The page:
Both drugs can have serious side effects. For now, they're recommended only for a select group of patients.
Take steps to protect yourself…
- Check your skin monthly. It's been estimated that deaths from melanoma could be reduced by 60% if everyone would do a monthly skin exam to look for suspicious changes. Look for asymmetric moles in which one part is distinctly different from the other part...moles with an irregular border...color variations...a diameter greater than 6 millimeters (mm), about one-quarter inch...or changes in appearance over time.
- Get a yearly checkup with a dermatologist. It's nearly impossible to self-inspect all of the areas on your body where melanoma can appear. Albert Lefkovits, MD, advises patients to see a dermatologist every year for full-body mapping. The doctor will make a note (or photograph) of every suspicious area and track the areas over time.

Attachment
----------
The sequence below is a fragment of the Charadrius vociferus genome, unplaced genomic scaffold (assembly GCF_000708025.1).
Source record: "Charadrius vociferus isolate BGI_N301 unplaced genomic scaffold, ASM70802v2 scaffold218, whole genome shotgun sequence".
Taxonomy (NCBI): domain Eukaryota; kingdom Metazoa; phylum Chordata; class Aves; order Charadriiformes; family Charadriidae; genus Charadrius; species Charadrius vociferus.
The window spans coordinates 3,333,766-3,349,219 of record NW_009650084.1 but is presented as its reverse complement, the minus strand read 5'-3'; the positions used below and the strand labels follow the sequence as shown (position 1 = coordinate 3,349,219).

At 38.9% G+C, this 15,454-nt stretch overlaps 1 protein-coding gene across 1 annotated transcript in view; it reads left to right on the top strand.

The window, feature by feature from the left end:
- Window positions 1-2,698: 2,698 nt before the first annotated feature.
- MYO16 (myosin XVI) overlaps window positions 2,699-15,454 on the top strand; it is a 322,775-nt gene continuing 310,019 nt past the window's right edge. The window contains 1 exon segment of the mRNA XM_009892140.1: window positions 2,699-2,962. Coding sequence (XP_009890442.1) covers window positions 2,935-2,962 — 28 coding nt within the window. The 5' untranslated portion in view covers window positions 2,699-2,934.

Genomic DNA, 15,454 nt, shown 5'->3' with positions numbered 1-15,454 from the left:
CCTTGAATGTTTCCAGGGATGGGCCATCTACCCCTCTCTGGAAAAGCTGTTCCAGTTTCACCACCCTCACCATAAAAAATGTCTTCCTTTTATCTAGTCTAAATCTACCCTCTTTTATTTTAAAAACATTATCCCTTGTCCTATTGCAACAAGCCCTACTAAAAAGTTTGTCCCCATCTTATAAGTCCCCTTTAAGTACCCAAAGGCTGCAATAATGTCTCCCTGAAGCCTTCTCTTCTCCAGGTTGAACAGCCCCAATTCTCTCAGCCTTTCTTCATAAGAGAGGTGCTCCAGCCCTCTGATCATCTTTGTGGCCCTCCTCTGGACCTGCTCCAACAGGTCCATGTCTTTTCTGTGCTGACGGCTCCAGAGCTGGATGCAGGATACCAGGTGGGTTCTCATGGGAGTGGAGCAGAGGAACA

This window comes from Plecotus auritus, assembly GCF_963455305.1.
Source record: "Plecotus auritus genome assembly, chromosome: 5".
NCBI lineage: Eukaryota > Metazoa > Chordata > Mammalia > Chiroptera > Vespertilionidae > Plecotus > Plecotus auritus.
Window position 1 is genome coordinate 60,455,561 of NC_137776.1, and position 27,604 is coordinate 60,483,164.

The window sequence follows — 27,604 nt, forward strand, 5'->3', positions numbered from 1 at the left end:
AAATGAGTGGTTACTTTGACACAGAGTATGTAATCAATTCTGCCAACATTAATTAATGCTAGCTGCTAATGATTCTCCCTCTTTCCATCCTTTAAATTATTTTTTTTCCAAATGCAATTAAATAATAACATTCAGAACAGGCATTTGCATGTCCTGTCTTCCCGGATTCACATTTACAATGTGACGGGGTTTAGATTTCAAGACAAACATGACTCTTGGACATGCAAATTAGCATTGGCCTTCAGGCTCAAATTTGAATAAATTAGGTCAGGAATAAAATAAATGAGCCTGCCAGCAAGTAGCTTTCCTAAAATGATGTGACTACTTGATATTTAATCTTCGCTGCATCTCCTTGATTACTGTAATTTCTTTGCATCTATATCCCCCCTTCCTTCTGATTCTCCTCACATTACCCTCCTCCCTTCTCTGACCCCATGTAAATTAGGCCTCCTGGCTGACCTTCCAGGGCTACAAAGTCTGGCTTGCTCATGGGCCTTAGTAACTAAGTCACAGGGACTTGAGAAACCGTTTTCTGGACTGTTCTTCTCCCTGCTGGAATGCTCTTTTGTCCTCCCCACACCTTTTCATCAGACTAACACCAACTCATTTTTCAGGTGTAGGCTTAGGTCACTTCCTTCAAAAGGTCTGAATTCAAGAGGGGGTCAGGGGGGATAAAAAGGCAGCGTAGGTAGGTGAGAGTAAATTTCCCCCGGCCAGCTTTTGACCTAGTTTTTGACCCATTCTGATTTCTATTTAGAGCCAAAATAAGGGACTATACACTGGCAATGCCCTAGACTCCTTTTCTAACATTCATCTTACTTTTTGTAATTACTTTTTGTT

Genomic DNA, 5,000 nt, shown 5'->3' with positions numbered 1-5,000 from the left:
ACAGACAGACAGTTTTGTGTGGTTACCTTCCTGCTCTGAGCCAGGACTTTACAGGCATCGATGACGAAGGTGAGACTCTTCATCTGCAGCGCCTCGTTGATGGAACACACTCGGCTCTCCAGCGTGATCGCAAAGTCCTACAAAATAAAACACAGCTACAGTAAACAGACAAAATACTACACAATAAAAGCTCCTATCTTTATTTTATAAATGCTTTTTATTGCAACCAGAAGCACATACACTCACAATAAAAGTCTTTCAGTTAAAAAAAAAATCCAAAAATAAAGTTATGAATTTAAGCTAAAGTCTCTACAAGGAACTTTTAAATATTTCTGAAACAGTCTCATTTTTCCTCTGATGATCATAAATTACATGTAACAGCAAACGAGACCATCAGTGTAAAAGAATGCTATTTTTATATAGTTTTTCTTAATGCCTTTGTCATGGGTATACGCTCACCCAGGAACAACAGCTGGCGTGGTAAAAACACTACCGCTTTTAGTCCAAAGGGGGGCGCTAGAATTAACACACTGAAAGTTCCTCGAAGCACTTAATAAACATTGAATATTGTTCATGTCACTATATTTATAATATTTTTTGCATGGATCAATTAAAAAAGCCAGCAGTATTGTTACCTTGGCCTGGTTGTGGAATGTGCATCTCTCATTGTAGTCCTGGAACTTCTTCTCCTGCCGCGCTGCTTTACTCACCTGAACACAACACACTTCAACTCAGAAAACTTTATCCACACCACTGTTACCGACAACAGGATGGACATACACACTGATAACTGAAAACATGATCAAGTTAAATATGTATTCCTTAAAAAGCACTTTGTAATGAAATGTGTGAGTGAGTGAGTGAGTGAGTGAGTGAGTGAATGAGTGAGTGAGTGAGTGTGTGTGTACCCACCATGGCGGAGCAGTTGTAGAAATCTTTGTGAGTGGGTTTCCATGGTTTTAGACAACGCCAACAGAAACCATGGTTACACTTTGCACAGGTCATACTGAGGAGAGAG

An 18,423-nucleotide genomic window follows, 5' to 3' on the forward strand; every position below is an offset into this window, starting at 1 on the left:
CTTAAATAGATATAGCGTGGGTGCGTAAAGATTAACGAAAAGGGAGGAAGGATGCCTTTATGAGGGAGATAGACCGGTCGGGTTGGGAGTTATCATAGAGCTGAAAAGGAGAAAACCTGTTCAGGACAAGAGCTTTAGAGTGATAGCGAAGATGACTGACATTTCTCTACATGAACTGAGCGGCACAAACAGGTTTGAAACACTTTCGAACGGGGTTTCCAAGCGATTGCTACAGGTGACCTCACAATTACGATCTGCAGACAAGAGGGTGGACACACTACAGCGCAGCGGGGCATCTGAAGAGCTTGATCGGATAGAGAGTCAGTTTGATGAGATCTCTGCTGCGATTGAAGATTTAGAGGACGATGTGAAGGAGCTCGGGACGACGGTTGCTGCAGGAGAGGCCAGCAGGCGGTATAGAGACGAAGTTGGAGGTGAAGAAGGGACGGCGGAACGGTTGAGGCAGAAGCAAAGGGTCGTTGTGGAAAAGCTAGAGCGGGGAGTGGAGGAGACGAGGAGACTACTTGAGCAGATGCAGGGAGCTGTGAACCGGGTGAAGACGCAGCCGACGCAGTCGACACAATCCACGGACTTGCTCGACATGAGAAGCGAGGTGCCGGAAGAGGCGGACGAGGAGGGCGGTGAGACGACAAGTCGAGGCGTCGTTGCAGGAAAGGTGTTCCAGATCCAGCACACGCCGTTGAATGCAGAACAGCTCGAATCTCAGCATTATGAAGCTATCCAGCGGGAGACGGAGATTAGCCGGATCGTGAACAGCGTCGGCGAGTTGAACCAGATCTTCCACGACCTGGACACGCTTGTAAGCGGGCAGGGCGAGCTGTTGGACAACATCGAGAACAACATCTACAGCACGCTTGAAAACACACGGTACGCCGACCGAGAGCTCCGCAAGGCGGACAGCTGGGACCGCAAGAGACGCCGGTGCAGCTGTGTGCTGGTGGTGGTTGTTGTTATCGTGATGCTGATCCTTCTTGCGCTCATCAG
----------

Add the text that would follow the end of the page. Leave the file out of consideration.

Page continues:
Important: New moles rarely appear in people over the age of 40. A mole that appears in patients 40 years and older is assumed to be cancer until tests show otherwise.
- Use a lot of sunscreen. Even though melanoma isn't caused only by sun exposure, don't get careless. Apply a sunscreen with an SPF of at least 30 whenever you go outdoors. Use a lot of sunscreen-it takes about two ounces of sunscreen (about the amount in a shot glass) to protect against skin cancer. Reapply it about every two hours or immediately after getting out of the water.
- Don't use tanning salons. Researchers who published a study in Journal of the National Cancer Institute found that people who got their tans at tanning salons--that use tanning lamps and tanning beds that emit UV radiation-at least once a month were 55% more likely to develop a malignant melanoma than those who didn't artificially tan.